Pepsi has a big PR problem and a big enemy – First Lady Michelle Obama, who is fighting obesity.
Americans drink an average of 50 gallons a year of pop laden with sugar and salt and no nutrition whatever that only makes them thirstier, say nutritionists. It?s also bad for teeth.
A cover story in the New York Times magazine April 17 headlined "Sweet and Vicious," says sugar consumption, diabetes, heart disease and cancer are linked.
Societies with low sugar consumption have a much lower rate of such diseases, says the article.
Sugared drinks are the No. 1 source of calories in the American diet and a prime cause of obesity in children who lead less active lives these days. Consumption has soared from 40 pounds to more than 90 pounds per person per year, says the U.S. Dept. of Agriculture, and this has tracked with a rise in obesity and diabetes.
Pepsi PR's job is to block legislation and minimize this issue.
A cover story on Hamp in PR Week/U.S. last September started with Pepsi's deeds in 2010: reducing sodium, fat, and sugar in its products; providing grants for socially responsible programs ("Pepsi Refresh"), and advertising the program in Super Bowl ads instead of product.
Left out was Pepsi's biggest deed: helping to block a penny-per-ounce tax on soda sought by then New York Governor David Paterson.
Similar laws are being pushed in 12 other states to go with such taxes in Arkansas, Tennessee, Virginia, Washington, West Virginia and Chicago.
Passage of a soda tax in New York, which often leads the nation in progressive legislation, would have opened the floodgates throughout the U.S. and gone a long way to making soda "the new cigarets."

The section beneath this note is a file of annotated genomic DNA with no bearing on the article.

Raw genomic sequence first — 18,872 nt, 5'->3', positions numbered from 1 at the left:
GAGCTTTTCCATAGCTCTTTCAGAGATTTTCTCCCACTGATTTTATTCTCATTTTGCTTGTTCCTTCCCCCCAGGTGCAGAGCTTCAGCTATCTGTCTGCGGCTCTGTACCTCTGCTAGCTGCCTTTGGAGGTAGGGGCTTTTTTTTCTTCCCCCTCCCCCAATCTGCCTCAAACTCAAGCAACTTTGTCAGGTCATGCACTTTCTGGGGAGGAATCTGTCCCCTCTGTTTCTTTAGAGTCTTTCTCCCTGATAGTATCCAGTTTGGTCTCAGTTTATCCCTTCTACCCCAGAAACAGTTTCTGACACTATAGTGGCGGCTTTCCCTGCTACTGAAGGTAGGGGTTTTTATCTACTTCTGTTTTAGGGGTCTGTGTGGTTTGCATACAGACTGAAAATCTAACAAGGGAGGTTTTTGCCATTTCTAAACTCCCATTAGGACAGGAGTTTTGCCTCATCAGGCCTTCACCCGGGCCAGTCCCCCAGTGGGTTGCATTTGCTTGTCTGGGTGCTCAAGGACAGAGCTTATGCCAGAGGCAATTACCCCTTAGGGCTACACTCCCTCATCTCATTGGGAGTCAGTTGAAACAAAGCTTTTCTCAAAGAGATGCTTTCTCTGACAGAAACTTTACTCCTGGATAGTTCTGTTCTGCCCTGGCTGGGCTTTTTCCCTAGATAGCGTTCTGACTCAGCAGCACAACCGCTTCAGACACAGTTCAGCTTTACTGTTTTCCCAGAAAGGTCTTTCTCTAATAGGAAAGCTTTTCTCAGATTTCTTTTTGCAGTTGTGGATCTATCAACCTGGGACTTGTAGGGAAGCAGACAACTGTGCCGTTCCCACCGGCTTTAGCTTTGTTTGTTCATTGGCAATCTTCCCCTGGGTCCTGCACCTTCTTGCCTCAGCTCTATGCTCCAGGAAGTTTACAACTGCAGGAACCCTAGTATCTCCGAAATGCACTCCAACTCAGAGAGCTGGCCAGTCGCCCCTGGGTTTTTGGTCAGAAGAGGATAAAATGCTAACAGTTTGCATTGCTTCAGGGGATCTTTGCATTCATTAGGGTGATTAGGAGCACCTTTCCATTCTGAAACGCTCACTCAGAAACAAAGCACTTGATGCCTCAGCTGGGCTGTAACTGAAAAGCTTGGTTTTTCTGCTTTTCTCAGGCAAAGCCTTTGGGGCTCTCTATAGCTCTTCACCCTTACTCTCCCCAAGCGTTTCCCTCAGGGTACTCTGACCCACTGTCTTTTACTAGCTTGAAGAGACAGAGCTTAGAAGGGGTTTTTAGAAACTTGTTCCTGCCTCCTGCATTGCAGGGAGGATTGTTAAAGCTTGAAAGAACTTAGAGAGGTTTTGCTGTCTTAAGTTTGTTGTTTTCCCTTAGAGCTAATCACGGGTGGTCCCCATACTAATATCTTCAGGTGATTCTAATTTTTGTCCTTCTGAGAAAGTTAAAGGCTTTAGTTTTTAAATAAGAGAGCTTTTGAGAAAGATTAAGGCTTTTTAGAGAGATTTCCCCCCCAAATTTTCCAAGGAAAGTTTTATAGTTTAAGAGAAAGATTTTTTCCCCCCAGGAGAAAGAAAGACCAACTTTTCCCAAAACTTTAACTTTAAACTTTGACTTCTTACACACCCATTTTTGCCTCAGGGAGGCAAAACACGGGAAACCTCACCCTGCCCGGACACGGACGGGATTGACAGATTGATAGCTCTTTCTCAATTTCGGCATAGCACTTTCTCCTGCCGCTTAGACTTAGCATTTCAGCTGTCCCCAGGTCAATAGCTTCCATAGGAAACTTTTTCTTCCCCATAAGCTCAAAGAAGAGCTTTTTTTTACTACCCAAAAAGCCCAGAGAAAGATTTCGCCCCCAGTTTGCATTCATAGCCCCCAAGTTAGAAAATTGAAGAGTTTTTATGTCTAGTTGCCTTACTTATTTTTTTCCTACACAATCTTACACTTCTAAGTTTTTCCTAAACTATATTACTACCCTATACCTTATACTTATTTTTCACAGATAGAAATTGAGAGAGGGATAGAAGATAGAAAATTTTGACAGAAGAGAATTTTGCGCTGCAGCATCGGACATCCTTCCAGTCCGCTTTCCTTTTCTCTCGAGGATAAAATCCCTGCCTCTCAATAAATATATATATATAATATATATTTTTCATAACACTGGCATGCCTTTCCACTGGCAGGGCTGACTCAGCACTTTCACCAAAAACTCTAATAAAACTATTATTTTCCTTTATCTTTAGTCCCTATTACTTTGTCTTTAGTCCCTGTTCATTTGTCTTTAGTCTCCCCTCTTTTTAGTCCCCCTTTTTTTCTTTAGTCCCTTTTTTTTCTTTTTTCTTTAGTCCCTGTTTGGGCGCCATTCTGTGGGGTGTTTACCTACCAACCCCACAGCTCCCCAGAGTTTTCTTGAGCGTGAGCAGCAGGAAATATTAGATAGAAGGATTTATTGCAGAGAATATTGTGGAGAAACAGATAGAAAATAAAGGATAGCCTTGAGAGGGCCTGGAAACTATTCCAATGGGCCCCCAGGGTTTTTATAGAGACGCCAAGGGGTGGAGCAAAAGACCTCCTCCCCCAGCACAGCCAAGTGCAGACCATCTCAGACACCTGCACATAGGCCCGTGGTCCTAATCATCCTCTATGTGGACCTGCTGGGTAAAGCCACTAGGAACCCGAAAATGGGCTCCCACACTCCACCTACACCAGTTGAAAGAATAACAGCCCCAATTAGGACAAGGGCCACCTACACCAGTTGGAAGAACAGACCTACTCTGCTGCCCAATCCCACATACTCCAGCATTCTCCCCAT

Health warnings and high cost ($11 for many brands in New York), have cut smoking in half in recent years.
The soda industry popped its cork when the tax was proposed, forcing Paterson to take it out of the budget. It never got to the floor of the legislature.
President Obama was only a half-hearted proponent of a soda tax.
He told Men's Health magazine that such a tax is "an idea that we should be exploring. There's no doubt that our kids drink way to much soda."
A 12-ounce can of soda has 150 calories. Pepsi has stopped selling sugared drinks at schools but youths have plenty of other places to buy them. Diabetes in children is on the rise.
The arguments against a soda tax were some of the same arguments used by the tobacco industry in defense of smoking.
Moderate use is fine and why pick on us? says the soda industry. Owners of small grocery stores said a decrease in high profit soda sales would drive them out of business.
Derek Yach, SVP of global health at Pepsi, said that if people cut down on soda, they might eat other bad foods and get "higher levels of fat."
This line of reasoning perplexed us. It?s like saying don?t punish children who skip school because they might do something worse.
We wanted to discuss the fat issue with Peter Land, now heading press relations at Pepsi, but he directed us to the American Beverage Assn.
We also wanted to discuss the stock of Pepsi which at $65 is lower than the $77 price three years ago.
Pepsi has $24.9 billion in debt and minus $7.19B in tangible assets (vs. net tangible assets of $4B at arch rival Coke). Its debt exceeds its assets (ratio of 1.11). The debt was run up buying numerous brands like Frito-Lay and Quaker and building revenues from $1B in 1970 to $57B currently.
Financial was declared "out of bounds" by Land.
We asked for an interview with Nooyi (pronounced "newi") but that was called out of the question.
Land also didn't want to discuss two other subjects: its sponsorship of PRSA's national conference and its sponsorship of the awards banquet (at $15K yearly) of PR Week/U.S.
We started to tell him that the Society last year for the first time banned any audiotaping or picture taking by reporters at the Assembly (even before it started).
While letting this reporter cover the Assembly, the Society then "de-accredited" me for the conference and demanded I pay $1,275 if I wanted to attend sessions. A total of $3,825 was demanded from three O?Dwyer staffers who were to cover the conference while reporters for PR News and PR Newser went free. No logical reason was given.
Adding insult to injury, a delegate threatened to beat me "to a pulp" and 20 delegates barged into the middle of my interview with delegate Art Stevens to present pens signifying that I had lost my mind.